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Global Climate Change Digest

A Guide to Information on Greenhouse Gases and Ozone Depletion
Published July 1988 through June 1999



Item #d98nov7

“Antarctic Elevation Change from 1992 to 1996,” D. J. Wingham et al.,Science 282, 456-458 (1998).

The elevation of the Antarctic Ice Sheet as measured by satellite-borne radar altimeters decreased almost 1 cm/year between 1992 and 1996. Taking into account the variability of snowfall, this value would represent a decrease of only 0.06 ± 0.08 in the mass-accumulation rate. Some regional decreases were significantly greater than this average value. However, the mass of the icecap has generally been in balance during the past 1000 years.

Item #d98nov8

“Synchronous Climate Changes in Antarctica and the North Atlantic,” E. J. Steig ( et al.,Science 282, 92-95 (1998).

Two ice cores, one from Antarctica and one from Greenland, were chronologically linked by identifying in each of them large, rapid changes in the atmospheric methane that got trapped in sequential ice layers. Then the stable- isotope ratios in the ice cores were studied to determine the temperature conditions under which the ice was created. The changes in temperature recorded during the past 100,000 years in the core from the Taylor Dome in Antarctica were almost identical to the changes in Greenland’s GISP 2 core during the same period. Specifically, the two sites present evidence of a warming event (about 20oF in about 50 years) that occurred about 12,500 years ago, which was previously thought to have occurred only (or at least primarily) in the Northern Hemisphere. Temperatures during this period, from the end of the Younger Dryas to the beginning of the Holocene, achieved this change in a series of major jumps that each occurred in less than a decade. This warming and its timing are confirmed by deep-sea sediment patterns that indicate significant changes in the North Atlantic’s circulation (and, thus, climate). Other ice cores from Antarctica do not show this same climate pattern, but it is believed that they were sheltered from the climatic effects by being well inland.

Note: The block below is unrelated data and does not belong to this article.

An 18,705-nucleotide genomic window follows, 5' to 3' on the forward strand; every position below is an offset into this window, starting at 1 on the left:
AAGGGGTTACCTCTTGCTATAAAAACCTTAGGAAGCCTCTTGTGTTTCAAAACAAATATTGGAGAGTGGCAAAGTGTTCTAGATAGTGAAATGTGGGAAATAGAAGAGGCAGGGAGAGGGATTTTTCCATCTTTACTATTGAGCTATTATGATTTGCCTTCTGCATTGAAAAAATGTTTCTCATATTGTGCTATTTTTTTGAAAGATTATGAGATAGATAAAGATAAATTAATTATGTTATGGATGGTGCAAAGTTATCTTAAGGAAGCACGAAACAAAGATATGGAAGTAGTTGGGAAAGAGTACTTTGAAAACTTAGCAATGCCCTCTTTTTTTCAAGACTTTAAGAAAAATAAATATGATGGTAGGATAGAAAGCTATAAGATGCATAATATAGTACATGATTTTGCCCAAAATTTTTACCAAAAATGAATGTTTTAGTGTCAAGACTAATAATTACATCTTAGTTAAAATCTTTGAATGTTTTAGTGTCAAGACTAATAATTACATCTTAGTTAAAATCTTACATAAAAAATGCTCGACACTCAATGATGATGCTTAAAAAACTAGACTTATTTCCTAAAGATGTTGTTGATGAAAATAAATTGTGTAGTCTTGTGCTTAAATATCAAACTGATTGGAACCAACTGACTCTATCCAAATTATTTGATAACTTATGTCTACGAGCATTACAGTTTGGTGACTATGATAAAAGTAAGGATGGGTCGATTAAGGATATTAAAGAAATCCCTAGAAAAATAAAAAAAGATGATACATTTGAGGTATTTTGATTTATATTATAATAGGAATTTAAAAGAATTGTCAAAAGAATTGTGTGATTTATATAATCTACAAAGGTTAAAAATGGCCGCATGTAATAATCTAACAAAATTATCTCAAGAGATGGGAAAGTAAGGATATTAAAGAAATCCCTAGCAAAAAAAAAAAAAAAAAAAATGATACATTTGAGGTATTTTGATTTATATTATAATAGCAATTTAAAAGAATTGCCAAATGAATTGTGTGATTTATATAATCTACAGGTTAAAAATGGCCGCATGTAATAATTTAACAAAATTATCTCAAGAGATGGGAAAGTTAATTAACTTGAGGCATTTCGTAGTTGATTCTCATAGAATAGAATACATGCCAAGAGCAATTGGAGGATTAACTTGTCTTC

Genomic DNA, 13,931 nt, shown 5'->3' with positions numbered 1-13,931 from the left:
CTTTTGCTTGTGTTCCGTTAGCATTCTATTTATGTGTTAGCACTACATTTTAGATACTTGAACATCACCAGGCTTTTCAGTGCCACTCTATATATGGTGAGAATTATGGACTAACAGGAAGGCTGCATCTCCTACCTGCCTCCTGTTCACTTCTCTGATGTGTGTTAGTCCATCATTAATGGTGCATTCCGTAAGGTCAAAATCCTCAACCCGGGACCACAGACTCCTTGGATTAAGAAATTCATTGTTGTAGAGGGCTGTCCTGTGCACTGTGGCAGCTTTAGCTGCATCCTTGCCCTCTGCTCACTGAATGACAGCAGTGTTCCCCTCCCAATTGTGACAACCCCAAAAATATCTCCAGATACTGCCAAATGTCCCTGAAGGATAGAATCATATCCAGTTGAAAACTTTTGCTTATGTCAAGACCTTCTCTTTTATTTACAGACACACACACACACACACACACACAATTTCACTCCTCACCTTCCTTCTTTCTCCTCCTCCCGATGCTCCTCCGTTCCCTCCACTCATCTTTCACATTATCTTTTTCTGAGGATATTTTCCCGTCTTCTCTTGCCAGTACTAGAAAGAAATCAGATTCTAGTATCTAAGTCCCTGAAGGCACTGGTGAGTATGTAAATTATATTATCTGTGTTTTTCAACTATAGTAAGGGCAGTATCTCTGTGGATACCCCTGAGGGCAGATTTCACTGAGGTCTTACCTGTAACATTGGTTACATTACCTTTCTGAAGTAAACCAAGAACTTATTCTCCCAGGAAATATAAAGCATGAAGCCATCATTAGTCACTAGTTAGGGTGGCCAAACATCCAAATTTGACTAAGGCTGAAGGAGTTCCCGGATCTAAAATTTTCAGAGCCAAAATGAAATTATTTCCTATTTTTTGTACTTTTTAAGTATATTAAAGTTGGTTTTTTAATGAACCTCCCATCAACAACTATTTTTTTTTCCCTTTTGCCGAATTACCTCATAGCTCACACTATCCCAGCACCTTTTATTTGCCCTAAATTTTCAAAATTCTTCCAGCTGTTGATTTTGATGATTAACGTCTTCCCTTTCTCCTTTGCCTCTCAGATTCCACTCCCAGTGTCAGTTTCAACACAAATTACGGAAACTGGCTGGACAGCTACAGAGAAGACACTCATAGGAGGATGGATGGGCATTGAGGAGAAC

Item #d98nov9

“Past Temperatures Directly from the Greenland Ice Sheet,” D. Dahl-Jensen ( et al.,Science 282, 268-271.

High-precision equipment was used to measure small temperature variations within the Greenland Ice Sheet that resulted from past climatic changes. Measurements down the Greenland Ice Core Project (GRIP) borehole resulted in a temperature record that extended back 50,000 years. Measurements down the Dye 3 borehole resulted in a temperature record that extended back 7,000 years. The two sites yielded parallel results, but the amplitude of the Dye 3 temperature changes was 1.5 times that of the GRIP changes indicating a greater climate variability at the Dye 3 site. Temperatures in central Greenland were found to be 2oF colder than present during the Little Ice Age (1420 to 1890 AD), 2oF warmer than present 1,000 years ago during the Medieval Warm Period, 4.5oF warmer 5000 years ago, and 41oF colder than current values about 22,000 years ago during the last ice age.

Item #d98nov10

“North Atlantic Oscillation Dynamics Recorded in Greenland Ice Cores,” C. Appenzeller (, T. F. Stocker, and M. Anklin,Science 282, 446-449 (1998).

The North Atlantic Oscillation (usually expressed as an index value) is a variation in the pressure difference between the areas of Iceland and the Azores. Those variations have a strong influence on North Atlantic and European weather. Ice core data from Greenland were studied to reconstruct the NAO index for the past 350 years. The data indicate that the NAO is an intermittent phenomenon with active and inactive phases. No evidence was found that the NAO occurred with any fixed frequency. When active, it occurred with a frequency of less than 15 years, but variability of up to 90 years has occurred during the past 150 years.

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